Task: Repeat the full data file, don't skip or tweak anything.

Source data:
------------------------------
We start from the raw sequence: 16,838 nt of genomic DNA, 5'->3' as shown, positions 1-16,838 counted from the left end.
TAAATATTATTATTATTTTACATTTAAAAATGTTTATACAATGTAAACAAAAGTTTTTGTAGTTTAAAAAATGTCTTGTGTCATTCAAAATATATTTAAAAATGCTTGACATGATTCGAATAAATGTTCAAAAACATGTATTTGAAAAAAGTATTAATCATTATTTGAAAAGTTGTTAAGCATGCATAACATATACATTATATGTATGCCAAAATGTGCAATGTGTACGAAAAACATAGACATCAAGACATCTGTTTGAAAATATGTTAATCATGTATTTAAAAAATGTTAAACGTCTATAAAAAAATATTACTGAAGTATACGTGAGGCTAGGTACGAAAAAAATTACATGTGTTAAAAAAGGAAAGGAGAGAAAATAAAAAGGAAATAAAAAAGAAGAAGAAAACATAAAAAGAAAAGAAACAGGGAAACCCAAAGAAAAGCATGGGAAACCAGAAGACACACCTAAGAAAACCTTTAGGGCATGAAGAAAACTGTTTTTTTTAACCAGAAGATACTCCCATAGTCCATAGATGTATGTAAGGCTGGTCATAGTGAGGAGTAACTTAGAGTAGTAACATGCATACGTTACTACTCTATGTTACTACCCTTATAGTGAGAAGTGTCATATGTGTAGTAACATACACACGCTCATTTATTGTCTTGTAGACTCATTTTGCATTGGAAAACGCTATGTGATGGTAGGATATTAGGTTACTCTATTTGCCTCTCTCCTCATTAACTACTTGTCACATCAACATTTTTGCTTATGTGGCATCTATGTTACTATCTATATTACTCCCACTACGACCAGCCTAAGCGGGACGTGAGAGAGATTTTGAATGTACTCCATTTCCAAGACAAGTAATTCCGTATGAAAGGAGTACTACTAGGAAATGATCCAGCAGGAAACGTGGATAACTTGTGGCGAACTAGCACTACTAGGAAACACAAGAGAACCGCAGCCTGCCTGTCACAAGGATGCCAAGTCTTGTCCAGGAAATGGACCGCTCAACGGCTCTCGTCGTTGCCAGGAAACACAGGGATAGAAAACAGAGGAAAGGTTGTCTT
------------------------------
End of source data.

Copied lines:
We start from the raw sequence: 16,838 nt of genomic DNA, 5'->3' as shown, positions 1-16,838 counted from the left end.
TAAATATTATTATTATTTTACATTTAAAAATGTTTATACAATGTAAACAAAAGTTTTTGTAGTTTAAAAAATGTCTTGTGTCATTCAAAATATATTTAAAAATGCTTGACATGATTCGAATAAATGTTCAAAAACATGTATTTGAAAAAAGTATTAATCATTATTTGAAAAGTTGTTAAGCATGCATAACATATACATTATATGTATGCCAAAATGTGCAATGTGTACGAAAAACATAGACATCAAGACATCTGTTTGAAAATATGTTAATCATGTATTTAAAAAATGTTAAACGTCTATAAAAAAATATTACTGAAGTATACGTGAGGCTAGGTACGAAAAAAATTACATGTGTTAAAAAAGGAAAGGAGAGAAAATAAAAAGGAAATAAAAAAGAAGAAGAAAACATAAAAAGAAAAGAAACAGGGAAACCCAAAGAAAAGCATGGGAAACCAGAAGACACACCTAAGAAAACCTTTAGGGCATGAAGAAAACTGTTTTTTTTAACCAGAAGATACTCCCATAGTCCATAGATGTATGTAAGGCTGGTCATAGTGAGGAGTAACTTAGAGTAGTAACATGCATACGTTACTACTCTATGTTACTACCCTTATAGTGAGAAGTGTCATATGTGTAGTAACATACACACGCTCATTTATTGTCTTGTAGACTCATTTTGCATTGGAAAACGCTATGTGATGGTAGGATATTAGGTTACTCTATTTGCCTCTCTCCTCATTAACTACTTGTCACATCAACATTTTTGCTTATGTGGCATCTATGTTACTATCTATATTACTCCCACTACGACCAGCCTAAGCGGGACGTGAGAGAGATTTTGAATGTACTCCATTTCCAAGACAAGTAATTCCGTATGAAAGGAGTACTACTAGGAAATGATCCAGCAGGAAACGTGGATAACTTGTGGCGAACTAGCACTACTAGGAAACACAAGAGAACCGCAGCCTGCCTGTCACAAGGATGCCAAGTCTTGTCCAGGAAATGGACCGCTCAACGGCTCTCGTCGTTGCCAGGAAACACAGGGATAGAAAACAGAGGAAAGGTTGTCTT